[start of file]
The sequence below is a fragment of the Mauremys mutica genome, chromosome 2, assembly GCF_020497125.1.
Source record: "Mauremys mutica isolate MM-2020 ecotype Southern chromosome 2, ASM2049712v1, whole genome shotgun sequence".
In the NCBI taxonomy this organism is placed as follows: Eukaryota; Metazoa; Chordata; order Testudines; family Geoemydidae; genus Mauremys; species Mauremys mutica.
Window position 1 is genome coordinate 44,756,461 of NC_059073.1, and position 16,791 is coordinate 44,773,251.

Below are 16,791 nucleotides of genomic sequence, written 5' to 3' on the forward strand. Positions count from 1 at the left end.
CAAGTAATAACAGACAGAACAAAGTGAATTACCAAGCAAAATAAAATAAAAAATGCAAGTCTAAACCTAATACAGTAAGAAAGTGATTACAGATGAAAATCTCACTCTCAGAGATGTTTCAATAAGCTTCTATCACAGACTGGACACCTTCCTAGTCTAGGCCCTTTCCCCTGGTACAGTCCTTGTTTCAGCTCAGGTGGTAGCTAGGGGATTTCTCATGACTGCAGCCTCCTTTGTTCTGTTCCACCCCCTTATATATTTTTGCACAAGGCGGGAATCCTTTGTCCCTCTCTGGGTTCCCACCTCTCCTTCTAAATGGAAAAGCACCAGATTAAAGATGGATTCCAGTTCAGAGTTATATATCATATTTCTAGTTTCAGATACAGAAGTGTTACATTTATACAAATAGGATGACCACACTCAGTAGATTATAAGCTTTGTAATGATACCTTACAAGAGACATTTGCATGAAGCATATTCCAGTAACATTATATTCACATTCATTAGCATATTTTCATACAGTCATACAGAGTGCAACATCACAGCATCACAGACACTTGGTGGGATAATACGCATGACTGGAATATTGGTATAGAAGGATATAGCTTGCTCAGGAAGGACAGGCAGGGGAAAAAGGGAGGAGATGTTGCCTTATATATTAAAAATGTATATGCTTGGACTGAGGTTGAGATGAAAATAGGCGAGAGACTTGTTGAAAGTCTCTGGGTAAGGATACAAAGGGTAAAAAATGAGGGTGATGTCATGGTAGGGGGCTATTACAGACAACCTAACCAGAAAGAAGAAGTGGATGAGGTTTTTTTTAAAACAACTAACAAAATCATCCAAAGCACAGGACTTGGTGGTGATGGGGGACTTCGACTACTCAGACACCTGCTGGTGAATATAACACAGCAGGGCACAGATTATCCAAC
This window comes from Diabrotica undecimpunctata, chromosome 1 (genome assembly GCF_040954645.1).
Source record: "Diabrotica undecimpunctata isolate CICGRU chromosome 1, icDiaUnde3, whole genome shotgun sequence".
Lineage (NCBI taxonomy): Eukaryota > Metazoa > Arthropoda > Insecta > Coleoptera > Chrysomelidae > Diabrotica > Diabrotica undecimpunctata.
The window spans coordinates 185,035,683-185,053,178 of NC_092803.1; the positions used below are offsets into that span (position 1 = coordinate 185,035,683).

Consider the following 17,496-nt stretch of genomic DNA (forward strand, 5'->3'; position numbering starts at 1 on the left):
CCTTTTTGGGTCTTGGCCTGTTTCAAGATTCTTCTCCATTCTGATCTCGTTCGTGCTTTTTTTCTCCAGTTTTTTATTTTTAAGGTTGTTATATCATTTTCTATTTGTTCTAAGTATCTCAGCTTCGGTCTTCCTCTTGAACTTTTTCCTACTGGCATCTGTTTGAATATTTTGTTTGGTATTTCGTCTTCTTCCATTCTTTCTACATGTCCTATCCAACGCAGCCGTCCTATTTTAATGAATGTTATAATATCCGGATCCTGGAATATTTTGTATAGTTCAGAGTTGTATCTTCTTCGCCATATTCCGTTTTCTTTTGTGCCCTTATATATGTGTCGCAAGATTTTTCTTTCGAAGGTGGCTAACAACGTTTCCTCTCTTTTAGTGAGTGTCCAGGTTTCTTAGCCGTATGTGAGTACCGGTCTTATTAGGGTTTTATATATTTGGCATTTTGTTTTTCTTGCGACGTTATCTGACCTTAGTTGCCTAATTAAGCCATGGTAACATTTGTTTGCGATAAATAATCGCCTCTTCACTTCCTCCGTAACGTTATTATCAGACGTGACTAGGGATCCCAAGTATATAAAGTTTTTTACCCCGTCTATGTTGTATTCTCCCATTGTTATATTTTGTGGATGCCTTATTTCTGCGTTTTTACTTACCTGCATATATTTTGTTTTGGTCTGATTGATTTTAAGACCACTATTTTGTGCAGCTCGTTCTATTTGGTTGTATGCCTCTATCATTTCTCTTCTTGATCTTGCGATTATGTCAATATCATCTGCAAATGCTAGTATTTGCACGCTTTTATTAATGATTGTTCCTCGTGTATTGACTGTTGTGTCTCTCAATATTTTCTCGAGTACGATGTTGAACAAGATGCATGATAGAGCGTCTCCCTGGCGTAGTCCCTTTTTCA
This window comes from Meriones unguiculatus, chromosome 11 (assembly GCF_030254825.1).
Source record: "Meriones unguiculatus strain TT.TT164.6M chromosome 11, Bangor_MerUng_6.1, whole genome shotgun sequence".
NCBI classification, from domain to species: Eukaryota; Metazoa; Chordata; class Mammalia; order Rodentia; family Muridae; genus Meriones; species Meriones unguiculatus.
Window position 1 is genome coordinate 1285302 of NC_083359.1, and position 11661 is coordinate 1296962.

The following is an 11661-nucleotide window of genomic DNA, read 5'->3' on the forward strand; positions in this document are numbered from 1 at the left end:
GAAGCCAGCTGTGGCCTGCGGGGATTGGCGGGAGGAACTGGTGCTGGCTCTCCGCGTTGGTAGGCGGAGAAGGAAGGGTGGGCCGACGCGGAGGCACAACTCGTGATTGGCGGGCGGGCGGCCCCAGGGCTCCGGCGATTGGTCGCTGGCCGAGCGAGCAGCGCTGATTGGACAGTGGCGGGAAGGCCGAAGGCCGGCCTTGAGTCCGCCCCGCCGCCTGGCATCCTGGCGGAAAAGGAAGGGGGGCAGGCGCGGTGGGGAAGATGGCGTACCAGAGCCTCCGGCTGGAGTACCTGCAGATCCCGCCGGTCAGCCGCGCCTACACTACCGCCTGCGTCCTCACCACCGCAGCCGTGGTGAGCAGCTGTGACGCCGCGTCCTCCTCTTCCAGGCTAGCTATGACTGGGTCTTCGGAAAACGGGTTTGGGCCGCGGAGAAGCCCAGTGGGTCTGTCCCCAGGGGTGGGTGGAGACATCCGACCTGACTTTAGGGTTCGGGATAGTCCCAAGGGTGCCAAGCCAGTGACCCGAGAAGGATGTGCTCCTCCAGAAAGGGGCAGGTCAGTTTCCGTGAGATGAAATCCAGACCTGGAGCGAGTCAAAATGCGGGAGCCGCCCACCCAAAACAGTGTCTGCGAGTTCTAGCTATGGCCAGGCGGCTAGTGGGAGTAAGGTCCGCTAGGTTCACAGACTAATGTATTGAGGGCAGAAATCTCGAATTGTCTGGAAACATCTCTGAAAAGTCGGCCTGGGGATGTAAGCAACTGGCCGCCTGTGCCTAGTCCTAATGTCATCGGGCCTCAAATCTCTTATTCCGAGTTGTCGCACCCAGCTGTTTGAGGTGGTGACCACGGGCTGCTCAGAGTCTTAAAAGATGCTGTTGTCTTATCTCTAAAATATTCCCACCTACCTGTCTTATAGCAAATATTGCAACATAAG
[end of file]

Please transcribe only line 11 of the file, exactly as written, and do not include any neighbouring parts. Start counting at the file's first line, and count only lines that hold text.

Consider the following 17,496-nt stretch of genomic DNA (forward strand, 5'->3'; position numbering starts at 1 on the left):